The Other Side of a Coined Phrase

You can talk all you want about what we’re NOT supposed to do, but we DO it all the time.  Who hasn’t seen the video of the panel of judges that were totally awestruck, not to mentioned very embarrassed, when Susan Boyle began to sing?  Judging by her looks, this was not supposed to be a superstar singer.  The whole crowd was guilty of  thinking the same thing…”What is this ugly woman doing on stage?”  Subconsciously they were thinking, “Only beautiful people can sing beautifully.”  Oh, how wrong they were!

I have heard it said all my life, “Don’t judge a book by its cover.”  Since I have done some research, that would mean I would have to be younger than 70, because that phrase wasn’t even coined until the mid 1940’s.  Anyway, I have been taught, as most people have, that we are not supposed to make assumptions about people simply on the basis of appearances.  As a matter of fact, long before “don’t judge a book by its cover” was coined, Benjamin Franklin said, “Don’t judge men’s wealth or godliness by their Sunday appearance.”  We all know that we shouldn’t judge a man’s character by his appearance (or even by the color of his skin, as Martin L. King, Jr. would have said).  But with all that said,

I can’t help but think that there is another side to this coin (coined phrase, that is).

While it may be true that we shouldn’t come to a conclusion about someone based solely on appearance,  how many books would you pick up and open if on the outside there was nothing describing the inside?  How much money is spent these days on cover design, I wonder.  Go to any bookseller and browse any isle and tell me what you find.  Are any of the books simply bound with only the title and the author printed on front?  Probably not.  Every kind of trick imaginable is employed to catch your eye and cause you to open the cover to see what is inside.  Now, not every cover will appeal to every reader, but the author will know ahead of time what type of audience he is trying to reach, therefore he will have a cover designed to appeal to the reader that will most likely buy the book.  How foolish would the writer be if he spent thousands of dollars for a design that appealed to the wrong crowd?  Even more, what would be the purpose of writing a book that had a cover which said nothing hinting of the content?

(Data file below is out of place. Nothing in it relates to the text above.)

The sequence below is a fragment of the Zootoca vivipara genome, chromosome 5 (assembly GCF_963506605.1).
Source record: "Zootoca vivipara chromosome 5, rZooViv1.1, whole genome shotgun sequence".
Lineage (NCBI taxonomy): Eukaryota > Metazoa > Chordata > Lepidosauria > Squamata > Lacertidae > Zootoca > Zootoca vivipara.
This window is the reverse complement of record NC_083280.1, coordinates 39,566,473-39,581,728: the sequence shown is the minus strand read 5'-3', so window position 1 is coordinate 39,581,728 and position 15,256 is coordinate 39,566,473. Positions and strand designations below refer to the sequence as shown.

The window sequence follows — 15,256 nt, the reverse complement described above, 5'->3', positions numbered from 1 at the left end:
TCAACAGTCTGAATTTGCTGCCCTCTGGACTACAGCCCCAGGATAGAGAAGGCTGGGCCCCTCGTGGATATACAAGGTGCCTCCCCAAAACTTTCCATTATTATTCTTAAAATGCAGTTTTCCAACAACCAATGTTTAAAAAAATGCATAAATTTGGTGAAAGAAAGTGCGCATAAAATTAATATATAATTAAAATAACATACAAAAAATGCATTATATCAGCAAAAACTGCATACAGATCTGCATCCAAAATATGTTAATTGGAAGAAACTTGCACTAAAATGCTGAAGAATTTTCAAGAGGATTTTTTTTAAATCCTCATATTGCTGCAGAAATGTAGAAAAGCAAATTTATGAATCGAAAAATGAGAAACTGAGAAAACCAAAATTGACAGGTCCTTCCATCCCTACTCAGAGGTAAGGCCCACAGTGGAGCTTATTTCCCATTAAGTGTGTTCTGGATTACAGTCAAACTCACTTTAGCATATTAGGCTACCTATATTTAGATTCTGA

The other side to this “book-judging” coin is that even though we should not pre-judge a book by what is on the cover, the cover should give us some clues to what is on the inside.

For example, take a look at the title of the book to the right.  If you were to pick this book up at a book store, you would assume that on the inside there should be at least a hundred recipes, correct?  Really, the title of the book should give you confidence that inside resides the answer to all those questions you’ve had recently about how long you should roast a kangaroo tenderloin.  Shouldn’t it?  It says “How to Cook Everything.”   Well, by dang, I would assume, based on the cover, there should be, by my judgement, a kangaroo recipe in there somewhere.  I don’t know if there is or not, but do you see my point?  If you say you’re something, or if you want to give a certain impression, then be what you say you are, or kangaroo eaters are going to be disappointed.